At the starting point, both parties agree that the exclusion contemplates a single event or occurrence. This agreement is based upon substantial judicial authority. See Abraham v. St. Croix Renaissance Grp., L.L.L.P., 719 F.3d 270, 276-77 (3d Cir.2013); see also Adams v. Macon Cnty. Greyhound Park, Inc., 829 F.Supp.2d 1127, 1136 (M.D.Ala.2011) ("[T]he court cannot ignore the singular usage of `event' and the singular usage of `occurrence.'"). These authorities also recognize, however, that the meaning of "event" or "occurrence" is not necessarily constrained to a specific incident with a fixed duration of time. Abraham, 719 F.3d at 277.
This reasoning is supported by the dictionary definitions — both popular and legal — of the terms. An "occurrence" is "[s]omething that happens, or takes place; specif., an accident, event, or continuing condition that results in personal injury or property damage." Black's Law Dictionary 1248 (10th ed.2014). And the words "event" and "occurrence" can be understood as synonymous. See American Heritage Dictionary of the English Language 615 (5th ed.2011) (defining "event" as "something that takes place, especially a significant occurrence"); id. at 1219 (defining "occurrence" as "the action, fact, or instance of occurring ... something that takes place; an event or incident"); see also Abraham, 719 F.3d at 277 n. 6. From these definitions, it is apparent that a singular event or occurrence, as contemplated by the local single event exclusion, need not be precisely confined to a moment in time. Nothing in either definition imposes a simultaneous time limitation, and Black's Law Dictionary explicitly defines "occurrence" as including a continuing condition.
Thus, the plain text of the exclusion supports the Plaintiffs' view that the terms "event" and "occurrence" are not generally understood to apply only to incidents that occur at a discrete moment in time.
This understanding is supported by the legislative history of CAFA. We are permitted to look to this legislative history only when the text of the statute is ambiguous. See In re Hammers, 988 F.2d 32, 34 (5th Cir.1993) ("We may not look beyond [the words of the statute] when, taken as a whole, they are rational and unambiguous."). Here, at least some ambiguity exists in the scope of the terms "event" and "occurrence," as evidenced by the district court decisions cited by the parties. Accordingly, we consider the relevant legislative history to shed light on the intent of Congress in passing the local single event exclusion. Id. ("The sole purpose of statutory construction including, when appropriate, a review of all available legislative history, is to ascertain the intent of the legislative authority.").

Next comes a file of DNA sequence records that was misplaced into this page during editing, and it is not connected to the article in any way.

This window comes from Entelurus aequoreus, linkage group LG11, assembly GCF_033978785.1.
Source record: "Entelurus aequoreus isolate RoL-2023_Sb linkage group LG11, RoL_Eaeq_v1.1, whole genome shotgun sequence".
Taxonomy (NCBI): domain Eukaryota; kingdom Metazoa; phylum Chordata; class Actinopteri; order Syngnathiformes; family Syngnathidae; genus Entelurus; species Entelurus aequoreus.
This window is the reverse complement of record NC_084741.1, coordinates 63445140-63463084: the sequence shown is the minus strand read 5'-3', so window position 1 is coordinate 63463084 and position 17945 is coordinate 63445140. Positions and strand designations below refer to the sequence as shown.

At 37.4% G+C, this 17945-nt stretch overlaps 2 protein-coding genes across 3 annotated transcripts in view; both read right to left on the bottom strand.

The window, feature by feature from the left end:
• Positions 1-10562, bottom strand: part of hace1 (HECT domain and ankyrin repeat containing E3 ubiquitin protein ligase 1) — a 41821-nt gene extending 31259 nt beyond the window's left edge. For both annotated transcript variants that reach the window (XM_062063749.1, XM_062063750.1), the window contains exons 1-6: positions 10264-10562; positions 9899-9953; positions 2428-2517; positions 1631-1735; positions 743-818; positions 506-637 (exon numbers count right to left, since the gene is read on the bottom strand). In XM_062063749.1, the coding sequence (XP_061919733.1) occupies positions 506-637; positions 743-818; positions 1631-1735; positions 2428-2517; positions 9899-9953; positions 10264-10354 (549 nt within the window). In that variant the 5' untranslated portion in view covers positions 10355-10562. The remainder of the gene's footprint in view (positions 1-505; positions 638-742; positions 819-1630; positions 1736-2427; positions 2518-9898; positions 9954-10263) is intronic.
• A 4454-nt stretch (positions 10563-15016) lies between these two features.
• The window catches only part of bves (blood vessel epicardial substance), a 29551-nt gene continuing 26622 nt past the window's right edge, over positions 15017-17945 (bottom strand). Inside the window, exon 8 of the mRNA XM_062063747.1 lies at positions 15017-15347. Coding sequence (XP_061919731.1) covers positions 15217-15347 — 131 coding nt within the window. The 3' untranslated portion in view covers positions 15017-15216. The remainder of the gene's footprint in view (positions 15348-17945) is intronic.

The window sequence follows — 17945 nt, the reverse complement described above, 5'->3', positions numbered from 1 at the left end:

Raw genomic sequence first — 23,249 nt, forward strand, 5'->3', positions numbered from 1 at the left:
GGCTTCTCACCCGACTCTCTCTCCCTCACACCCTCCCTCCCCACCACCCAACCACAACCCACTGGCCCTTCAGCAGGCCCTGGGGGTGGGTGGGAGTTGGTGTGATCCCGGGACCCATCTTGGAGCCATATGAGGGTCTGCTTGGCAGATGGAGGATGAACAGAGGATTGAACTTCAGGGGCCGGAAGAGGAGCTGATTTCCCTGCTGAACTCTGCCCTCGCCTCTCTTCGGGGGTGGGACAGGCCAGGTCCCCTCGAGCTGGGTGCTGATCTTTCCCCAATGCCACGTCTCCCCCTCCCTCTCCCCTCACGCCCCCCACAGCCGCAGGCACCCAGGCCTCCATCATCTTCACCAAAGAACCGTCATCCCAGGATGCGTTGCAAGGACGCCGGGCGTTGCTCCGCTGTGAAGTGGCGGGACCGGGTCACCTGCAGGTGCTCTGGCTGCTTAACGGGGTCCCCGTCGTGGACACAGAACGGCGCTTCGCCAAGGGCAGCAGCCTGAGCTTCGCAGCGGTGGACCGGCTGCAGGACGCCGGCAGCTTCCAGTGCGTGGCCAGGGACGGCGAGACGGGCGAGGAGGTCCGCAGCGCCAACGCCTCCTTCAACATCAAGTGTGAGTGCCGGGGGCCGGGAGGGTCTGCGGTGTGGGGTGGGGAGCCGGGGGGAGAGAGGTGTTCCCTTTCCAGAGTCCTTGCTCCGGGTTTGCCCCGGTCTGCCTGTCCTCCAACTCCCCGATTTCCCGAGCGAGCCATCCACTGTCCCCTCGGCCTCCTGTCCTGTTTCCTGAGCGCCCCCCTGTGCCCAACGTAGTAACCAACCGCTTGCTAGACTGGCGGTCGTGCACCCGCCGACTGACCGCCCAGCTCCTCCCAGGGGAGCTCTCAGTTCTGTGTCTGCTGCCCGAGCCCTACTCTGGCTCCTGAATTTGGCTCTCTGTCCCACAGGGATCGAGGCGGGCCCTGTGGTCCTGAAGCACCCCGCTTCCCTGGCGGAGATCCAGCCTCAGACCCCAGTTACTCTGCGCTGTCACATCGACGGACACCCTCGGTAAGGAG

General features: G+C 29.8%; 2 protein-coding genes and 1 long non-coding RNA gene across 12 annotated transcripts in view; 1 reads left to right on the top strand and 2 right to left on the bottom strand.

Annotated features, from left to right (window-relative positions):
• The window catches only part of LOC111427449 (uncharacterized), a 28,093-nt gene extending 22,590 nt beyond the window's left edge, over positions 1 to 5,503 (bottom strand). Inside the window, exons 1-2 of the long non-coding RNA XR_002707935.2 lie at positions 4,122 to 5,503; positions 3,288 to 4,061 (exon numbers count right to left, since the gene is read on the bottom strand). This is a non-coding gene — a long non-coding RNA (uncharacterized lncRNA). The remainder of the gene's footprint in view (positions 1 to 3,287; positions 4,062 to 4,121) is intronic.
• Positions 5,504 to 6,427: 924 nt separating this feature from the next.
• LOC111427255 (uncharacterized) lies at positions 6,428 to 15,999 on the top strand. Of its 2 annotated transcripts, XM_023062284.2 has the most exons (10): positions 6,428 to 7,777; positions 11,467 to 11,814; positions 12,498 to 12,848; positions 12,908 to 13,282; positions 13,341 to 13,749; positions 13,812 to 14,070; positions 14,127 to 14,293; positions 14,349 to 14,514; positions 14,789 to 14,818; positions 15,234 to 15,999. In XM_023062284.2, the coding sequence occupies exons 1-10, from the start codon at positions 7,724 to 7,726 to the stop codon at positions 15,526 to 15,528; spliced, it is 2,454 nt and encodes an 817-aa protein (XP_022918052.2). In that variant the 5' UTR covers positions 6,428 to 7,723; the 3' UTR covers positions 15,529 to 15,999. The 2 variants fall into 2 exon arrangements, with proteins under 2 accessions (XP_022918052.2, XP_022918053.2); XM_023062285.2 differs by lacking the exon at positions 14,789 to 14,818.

In one of its prior proposed forms, the local single event exclusion would have applied only to cases in which the plaintiffs' claims arose from a "single sudden accident." The version of CAFA that was enacted "expand[ed] the `single sudden accident' exception so that federal jurisdiction shall not exist over mass actions in which all claims arise from any `event or occurrence.'" 151 Cong. Rec. S1076-01 (statement of Senator Dodd summarizing compromise). This legislative history demonstrates that Congress considered explicitly adopting a view similar to what Denbury suggests here, constraining the exception to events that occur at a discrete moment in time. This proposal was rejected, however, and the exclusion expanded in the operative version of CAFA. This history thus supports the ordinary meaning of the terms in the exclusion and indicates that the exclusion applies to a single event or occurrence, but the event or occurrence need not be constrained to a discrete moment in time.
Denbury points to another piece of legislative history to supports its narrower reading of the exclusion. Specifically, Denbury cites the Senate Report discussing CAFA.
We are not convinced that the Senate Report provides relevant insight into the reach of the exclusion as applied to this case. First, even accepting that the purpose of the exclusion was specifically to keep local environmental torts out of federal court, there is no reason that the exclusion cannot also apply to other cases if those cases fit within its language. Importantly, the text of the exclusion speaks to "any civil action" involving claims arising from an event or occurrence. 28 U.S.C. § 1332(d)(11)(B)(ii)(I). In the light of this text, we cannot read the exclusion to apply only to a specific genre of claims. Second, even looking at the examples that the Senate Report cites, the Plaintiffs' claims are more akin to an environmental tort than a product liability or insurance action. Like an environmental tort, these claims arise from Denbury's allegedly negligent operation of the Well. The only distinction between this case and an environmental tort is the source of the damages — the Plaintiffs' claims of financial harm due to lost productivity from the Well as opposed to a claim for property damage from an explosion or spill from the Well. Thus, to the extent that we consider the Senate Report, it does not support Denbury's interpretation of the statute.
Lastly, we discuss two cases from other circuits that have addressed the scope of the local single event exclusion and have been cited to us by the respective parties. First, the Third Circuit has adopted an interpretation of "arise from an event or occurrence" that supports the Plaintiffs' argument. In Abraham, the plaintiffs brought a suit against the operator of a refinery, alleging that the refinery had been continuously releasing hazardous substances for about a decade. Abraham, 719 F.3d at 273. Despite the long time frame, the court held that the claims did "arise from an event or occurrence" because "the words `event' and `occurrence' do not commonly or necessarily refer in every instance to what transpired at an isolated moment in time, [so] there is no reason for us to conclude that Congress intended to limit the phrase `event or occurrence'... in this fashion." Id. at 277. In its clearest explication of a rule, the court held: